Bob Crippen did not discover self-tanner, but he certainly must have discovered something to “extend and prolong that St. Tropez tan.” Bob and John Young get ready for STS 1, 1981 NASA photo.
Also, this photo above. From the right: Crippen, Nancy Reagan, President Ronald Reagan, and STS-2 mission commander Joe Engle, 1982 NASA photo.
…And also this. Crippen, Richard Truly, John Young, and Joe Engle. 1981 NASA photo. Because this is a serious blog about science.
Oh yeah, I thought I would throw this in, too. Bob overpowers the shuttle Columbia’s environmental control system with Hawaiian Tropic. 1981 NASA photo.
Now that the shuttle program is winding down to its end, it’s time to reminisce about the very first shuttle astronauts who pioneered the world’s first reusable space vehicle. So let’s discuss
the pilot of STS 1, Robert Laurel Crippen (or “Crip”). A U.S. Navy test pilot, he was part of Astronaut Group 7 in 1969 (which also included STS 2’s pilot, Richard Truly). In 1978, Crip and John Young were named as the first two astronauts to test-drive (so to speak) the then-experimental space shuttle. Before that, in 1972 he was part of a crew called SMEAT
which functioned as sort of a long-duration “let’s pretend we’re in space!” Skylab prototype; he also was on the support crews for the Skylab and Apollo-Soyuz missions.
Crip is also well-known within the NASA fan community as having perhaps the most ubiquitous “natural glow” ever. In contrast, in some Gemini 3 press clippings from 1965, John Young was described variously as being “swarthy” and as having a “dark complexion” (probably because he’s a naive Florida boy at heart, and didn’t know what SPF was until Gus Grissom told him that it existed). Crip makes John Young look like Gwen Stefani in comparison. That should tell you how tan Bob Crippen is.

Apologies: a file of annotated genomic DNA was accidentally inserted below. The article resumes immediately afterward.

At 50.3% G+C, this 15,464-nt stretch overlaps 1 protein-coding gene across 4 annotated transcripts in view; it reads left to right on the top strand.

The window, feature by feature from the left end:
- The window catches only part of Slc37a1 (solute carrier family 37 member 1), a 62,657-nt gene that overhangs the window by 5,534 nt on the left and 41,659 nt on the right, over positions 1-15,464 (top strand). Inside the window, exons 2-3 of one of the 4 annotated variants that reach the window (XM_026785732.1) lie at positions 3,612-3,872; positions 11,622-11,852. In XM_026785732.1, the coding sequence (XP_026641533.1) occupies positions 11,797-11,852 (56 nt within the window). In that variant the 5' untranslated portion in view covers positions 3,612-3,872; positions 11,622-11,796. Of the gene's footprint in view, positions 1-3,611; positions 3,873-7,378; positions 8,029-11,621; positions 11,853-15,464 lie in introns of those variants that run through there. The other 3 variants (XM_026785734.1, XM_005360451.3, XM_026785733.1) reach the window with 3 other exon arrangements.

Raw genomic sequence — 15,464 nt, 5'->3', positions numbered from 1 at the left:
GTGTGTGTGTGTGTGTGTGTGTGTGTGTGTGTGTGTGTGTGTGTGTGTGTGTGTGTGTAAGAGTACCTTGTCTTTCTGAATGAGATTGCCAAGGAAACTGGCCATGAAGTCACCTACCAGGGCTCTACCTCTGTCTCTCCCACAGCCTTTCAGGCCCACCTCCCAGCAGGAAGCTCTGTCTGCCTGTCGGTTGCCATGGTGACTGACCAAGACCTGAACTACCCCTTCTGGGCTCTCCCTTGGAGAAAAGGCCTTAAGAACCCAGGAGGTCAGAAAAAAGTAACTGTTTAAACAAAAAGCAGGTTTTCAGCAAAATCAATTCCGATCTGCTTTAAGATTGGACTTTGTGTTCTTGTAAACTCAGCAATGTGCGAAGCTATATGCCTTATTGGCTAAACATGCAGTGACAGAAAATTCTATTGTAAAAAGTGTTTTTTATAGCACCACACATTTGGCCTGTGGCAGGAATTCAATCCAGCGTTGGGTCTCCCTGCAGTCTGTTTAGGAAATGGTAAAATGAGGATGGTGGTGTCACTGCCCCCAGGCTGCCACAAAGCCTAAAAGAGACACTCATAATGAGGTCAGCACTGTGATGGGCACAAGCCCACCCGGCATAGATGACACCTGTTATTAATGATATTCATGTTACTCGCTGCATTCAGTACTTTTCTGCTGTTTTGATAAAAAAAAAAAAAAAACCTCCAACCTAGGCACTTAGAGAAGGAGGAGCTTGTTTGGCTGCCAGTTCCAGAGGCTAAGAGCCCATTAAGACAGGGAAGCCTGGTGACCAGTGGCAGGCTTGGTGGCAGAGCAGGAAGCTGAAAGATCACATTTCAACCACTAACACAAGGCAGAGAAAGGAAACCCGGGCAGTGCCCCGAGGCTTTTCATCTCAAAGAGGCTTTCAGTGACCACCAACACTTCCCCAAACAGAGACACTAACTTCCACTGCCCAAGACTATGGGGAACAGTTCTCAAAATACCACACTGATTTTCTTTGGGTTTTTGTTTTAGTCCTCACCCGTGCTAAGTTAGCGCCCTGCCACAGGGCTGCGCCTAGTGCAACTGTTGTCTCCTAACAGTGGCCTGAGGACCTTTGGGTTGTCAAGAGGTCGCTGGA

Bob Crippen went on to fly four shuttle missions in total during the 1980s. Other than perhaps Pete Conrad, inexplicably he was the only astronaut ever to maintain a tan in space. Which leads me to believe that Bob Crippen isn’t real.
To read more about Bob Crippen’s career (and not about his unbelievable astro-tan), check out this NASA link.
Emily Carney is a writer, space enthusiast, and creator of the This Space Available space blog, published since 2010. In January 2019, Emily’s This Space Available blog was incorporated into the National Space Society’s blog. The content of Emily’s blog can be accessed via the This Space Available blog category.
Note: The views expressed in This Space Available are those of the author and should not be considered as representing the positions or views of the National Space Society.